Posted by Kanga. Please do not reblog.
Our experience of Chinese New Year in Shanghai (2015) involved an amazing amount of fireworks. It started about a week or so before the actual date and kept right on going for another week or so after. The actual eve of the New Year the fireworks sounded like a war zone and went on for at least an hour. Fireworks were invented in China, as you may know, and they are integral to Chinese culture. Fireworks are used to celebrate everything, all year round. It is not like it is in the States where there are very limited types of fireworks that are available to the public and they are only sold for a limited time prior to the 4th of July. The fireworks sold to the Chinese public are big ones that shoot up into the air and make a great deal of noise.
Click here for video from 2015 (Be forewarned, it is loud.)
Unfortunately, during the Gregorian calendar New Year’s celebration 2016, many people were killed and injured in a crowd incident. As a result, fireworks are now banned in most of Shanghai, even for New Year. It has been a very quiet year. Therefore, this year we traveled up to Jaiding which is outside the banned zone to see some fireworks.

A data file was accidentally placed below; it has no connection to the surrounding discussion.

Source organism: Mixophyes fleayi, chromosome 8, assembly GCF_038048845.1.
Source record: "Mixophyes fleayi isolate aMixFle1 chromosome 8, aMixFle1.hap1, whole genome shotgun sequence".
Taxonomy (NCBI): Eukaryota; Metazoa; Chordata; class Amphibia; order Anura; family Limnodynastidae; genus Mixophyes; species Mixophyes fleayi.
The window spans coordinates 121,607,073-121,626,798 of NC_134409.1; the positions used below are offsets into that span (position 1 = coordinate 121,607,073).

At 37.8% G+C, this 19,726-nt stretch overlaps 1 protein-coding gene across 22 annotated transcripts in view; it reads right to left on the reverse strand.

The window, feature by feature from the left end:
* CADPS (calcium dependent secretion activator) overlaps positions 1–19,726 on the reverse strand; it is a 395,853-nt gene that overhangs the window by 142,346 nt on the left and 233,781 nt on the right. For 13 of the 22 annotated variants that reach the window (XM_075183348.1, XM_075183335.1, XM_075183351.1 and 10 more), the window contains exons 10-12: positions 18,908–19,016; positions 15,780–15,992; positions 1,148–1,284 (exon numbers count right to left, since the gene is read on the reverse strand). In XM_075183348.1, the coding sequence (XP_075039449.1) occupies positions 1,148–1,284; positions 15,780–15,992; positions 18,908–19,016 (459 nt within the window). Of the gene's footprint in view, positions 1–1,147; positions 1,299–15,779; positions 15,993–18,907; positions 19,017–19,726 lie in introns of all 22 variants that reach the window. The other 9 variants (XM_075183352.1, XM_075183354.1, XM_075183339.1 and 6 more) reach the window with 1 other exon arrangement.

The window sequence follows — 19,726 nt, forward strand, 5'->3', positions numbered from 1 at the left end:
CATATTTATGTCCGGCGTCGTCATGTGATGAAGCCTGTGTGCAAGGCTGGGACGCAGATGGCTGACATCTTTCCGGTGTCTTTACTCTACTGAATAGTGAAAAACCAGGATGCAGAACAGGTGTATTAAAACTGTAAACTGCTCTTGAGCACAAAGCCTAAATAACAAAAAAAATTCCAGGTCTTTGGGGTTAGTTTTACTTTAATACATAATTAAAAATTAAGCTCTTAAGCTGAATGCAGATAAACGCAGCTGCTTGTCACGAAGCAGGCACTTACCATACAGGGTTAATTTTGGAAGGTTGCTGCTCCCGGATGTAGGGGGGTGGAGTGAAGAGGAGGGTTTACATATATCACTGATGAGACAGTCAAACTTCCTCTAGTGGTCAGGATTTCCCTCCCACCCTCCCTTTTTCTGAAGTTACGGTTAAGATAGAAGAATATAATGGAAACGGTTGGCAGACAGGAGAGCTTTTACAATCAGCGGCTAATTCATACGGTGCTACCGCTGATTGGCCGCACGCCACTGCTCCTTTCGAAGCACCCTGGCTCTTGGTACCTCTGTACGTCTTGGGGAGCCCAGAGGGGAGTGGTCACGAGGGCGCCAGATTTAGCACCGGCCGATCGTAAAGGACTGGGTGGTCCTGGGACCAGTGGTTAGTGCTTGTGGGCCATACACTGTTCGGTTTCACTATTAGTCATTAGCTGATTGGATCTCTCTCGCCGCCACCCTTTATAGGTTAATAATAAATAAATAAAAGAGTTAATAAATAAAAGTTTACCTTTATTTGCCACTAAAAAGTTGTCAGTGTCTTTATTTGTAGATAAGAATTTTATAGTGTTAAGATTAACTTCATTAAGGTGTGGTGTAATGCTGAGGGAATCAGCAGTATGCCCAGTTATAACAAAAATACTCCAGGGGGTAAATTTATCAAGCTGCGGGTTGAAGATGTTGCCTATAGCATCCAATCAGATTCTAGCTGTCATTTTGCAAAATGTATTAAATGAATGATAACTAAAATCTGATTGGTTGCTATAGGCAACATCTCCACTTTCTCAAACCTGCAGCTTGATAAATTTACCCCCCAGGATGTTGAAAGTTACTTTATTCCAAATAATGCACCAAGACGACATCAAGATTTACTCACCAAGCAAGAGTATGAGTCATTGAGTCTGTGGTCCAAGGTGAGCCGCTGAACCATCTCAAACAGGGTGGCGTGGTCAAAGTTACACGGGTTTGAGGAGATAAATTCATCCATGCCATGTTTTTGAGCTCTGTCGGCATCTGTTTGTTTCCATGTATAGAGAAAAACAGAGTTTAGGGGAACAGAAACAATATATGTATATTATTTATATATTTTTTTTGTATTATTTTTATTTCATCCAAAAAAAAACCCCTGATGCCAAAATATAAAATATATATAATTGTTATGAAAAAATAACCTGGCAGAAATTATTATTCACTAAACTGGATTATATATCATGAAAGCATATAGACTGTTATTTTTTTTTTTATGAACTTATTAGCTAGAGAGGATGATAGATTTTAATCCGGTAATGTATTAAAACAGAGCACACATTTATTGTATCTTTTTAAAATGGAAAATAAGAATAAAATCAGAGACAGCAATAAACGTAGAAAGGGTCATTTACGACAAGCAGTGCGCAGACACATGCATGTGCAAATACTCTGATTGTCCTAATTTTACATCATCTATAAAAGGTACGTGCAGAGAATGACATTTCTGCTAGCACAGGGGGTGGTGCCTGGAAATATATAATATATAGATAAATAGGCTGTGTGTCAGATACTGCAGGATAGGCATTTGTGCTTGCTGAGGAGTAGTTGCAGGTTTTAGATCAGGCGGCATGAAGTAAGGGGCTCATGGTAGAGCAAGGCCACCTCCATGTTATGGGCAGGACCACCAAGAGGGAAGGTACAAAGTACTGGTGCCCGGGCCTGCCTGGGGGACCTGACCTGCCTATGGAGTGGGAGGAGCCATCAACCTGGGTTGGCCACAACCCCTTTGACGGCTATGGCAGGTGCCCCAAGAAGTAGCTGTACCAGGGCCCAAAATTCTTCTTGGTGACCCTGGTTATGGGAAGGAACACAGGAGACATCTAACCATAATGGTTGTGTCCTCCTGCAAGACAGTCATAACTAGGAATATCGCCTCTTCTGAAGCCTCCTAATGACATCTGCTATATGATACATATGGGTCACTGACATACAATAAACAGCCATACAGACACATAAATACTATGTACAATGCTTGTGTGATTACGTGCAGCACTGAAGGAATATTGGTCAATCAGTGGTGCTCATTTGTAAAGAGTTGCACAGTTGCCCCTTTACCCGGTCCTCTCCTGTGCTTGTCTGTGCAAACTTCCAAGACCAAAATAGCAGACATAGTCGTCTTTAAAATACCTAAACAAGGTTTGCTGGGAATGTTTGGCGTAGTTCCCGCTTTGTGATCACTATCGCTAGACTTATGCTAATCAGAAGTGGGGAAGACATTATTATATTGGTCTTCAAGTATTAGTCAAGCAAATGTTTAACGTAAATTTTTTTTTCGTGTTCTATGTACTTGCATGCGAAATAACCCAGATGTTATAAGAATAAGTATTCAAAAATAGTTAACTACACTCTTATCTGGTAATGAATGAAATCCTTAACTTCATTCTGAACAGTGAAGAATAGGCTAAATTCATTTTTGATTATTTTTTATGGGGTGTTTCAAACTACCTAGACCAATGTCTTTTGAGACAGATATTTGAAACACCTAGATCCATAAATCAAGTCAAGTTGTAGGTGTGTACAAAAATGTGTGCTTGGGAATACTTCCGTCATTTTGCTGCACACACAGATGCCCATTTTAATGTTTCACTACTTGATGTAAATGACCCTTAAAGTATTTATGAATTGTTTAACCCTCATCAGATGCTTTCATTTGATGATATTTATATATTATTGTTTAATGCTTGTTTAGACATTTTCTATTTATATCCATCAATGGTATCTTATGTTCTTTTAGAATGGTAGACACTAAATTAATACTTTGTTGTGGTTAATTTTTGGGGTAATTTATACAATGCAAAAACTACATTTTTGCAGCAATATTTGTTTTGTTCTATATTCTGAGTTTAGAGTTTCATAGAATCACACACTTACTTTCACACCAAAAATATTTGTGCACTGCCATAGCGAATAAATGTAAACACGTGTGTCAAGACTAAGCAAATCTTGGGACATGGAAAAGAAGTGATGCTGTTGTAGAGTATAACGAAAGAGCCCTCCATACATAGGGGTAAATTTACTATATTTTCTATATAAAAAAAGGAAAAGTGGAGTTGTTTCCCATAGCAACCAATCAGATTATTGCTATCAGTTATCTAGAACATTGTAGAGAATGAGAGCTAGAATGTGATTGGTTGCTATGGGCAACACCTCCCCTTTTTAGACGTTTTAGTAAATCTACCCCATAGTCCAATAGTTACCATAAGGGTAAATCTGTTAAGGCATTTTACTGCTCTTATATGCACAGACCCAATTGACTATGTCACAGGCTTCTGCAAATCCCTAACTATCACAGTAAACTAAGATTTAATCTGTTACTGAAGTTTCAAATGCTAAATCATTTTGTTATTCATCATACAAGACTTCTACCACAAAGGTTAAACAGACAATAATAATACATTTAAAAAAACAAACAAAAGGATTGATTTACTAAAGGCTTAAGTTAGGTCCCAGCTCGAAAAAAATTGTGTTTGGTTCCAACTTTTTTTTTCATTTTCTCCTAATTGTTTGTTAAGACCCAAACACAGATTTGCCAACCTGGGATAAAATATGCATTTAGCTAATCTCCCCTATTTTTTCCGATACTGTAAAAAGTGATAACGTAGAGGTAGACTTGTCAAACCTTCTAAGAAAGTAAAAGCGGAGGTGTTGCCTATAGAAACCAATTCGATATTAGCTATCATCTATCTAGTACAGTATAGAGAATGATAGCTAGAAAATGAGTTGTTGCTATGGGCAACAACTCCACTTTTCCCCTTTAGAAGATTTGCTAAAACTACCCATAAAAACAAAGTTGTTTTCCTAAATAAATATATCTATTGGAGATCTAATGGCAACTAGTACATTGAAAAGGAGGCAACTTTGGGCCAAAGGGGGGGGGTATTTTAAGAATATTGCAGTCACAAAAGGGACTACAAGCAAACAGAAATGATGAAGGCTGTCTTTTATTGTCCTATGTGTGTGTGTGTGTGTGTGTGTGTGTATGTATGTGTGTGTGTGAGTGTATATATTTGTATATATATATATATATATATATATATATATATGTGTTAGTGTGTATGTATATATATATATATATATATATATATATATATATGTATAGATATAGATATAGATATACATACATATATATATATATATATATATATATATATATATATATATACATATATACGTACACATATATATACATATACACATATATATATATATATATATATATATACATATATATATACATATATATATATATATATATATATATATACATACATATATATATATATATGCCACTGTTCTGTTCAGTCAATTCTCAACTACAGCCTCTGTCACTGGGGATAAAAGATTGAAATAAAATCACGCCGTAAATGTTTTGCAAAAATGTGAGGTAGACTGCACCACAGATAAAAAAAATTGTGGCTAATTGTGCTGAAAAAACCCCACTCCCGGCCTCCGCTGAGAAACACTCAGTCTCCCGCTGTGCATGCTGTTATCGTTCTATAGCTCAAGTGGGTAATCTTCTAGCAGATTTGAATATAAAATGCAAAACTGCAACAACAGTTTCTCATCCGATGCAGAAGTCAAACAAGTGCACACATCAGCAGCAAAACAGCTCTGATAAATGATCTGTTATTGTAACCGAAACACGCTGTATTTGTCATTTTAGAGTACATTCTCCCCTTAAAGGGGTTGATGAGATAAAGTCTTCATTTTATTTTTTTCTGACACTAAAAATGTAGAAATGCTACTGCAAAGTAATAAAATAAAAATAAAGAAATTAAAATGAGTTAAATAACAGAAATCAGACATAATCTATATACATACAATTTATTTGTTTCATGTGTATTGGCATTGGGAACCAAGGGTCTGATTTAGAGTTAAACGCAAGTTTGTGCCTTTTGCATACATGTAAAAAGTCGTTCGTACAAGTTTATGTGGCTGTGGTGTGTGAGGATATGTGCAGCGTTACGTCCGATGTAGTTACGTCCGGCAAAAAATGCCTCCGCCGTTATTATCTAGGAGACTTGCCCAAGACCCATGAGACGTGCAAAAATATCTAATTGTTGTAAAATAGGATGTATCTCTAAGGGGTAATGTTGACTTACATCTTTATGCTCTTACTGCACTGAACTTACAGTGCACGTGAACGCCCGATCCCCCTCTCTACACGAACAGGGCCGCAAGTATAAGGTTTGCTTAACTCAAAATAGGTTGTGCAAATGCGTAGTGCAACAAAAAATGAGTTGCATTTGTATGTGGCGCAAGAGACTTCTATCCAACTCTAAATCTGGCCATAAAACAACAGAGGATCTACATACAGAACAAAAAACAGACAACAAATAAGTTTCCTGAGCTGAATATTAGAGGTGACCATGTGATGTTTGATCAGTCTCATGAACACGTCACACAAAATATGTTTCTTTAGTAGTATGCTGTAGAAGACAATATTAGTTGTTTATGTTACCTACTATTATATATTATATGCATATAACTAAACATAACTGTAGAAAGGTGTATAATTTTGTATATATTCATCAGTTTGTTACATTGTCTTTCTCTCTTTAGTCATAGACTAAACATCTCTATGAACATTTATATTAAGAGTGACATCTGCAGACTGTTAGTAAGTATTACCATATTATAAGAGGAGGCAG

There is another tradition, a very long television show. I do not know exactly what time the show starts, but it runs right up to midnight. We watched several hours of it. It involves a variety of performances – singing, dancing, comedians, and skits. Some of the grander performances are done on location in various cities – Harbing, Shanghai, Beijing, etc. It was quite spectacular and interesting even though we do not understand a word.
The next morning we went into the center of old town Jaiding to the Daoist temple and Quixia ancient garden. We arrived in the afternoon. It appeared that we missed the crowds who had been there earlier to make prayers and offerings to start the year off right.
We spent a little time in the garden and checked on the kittens we had seen four months ago on our previous visit.
Not a lot has changed except size.
One of the greatest features of Chinese gardens, in my opinion, are the cave structures. I am very jealous of the kids who grew up in playing in these gardens and caves.
I made Daddybird watch my bag while I walked through. A young family with a little boy came along and debated whether to go through. The boy wanted to do it, but was unsure, so Daddybird encouraged them to go. Carpe diem! The boy came back by and said “thank you.”
We called it a day, took the bus to the metro station and then home.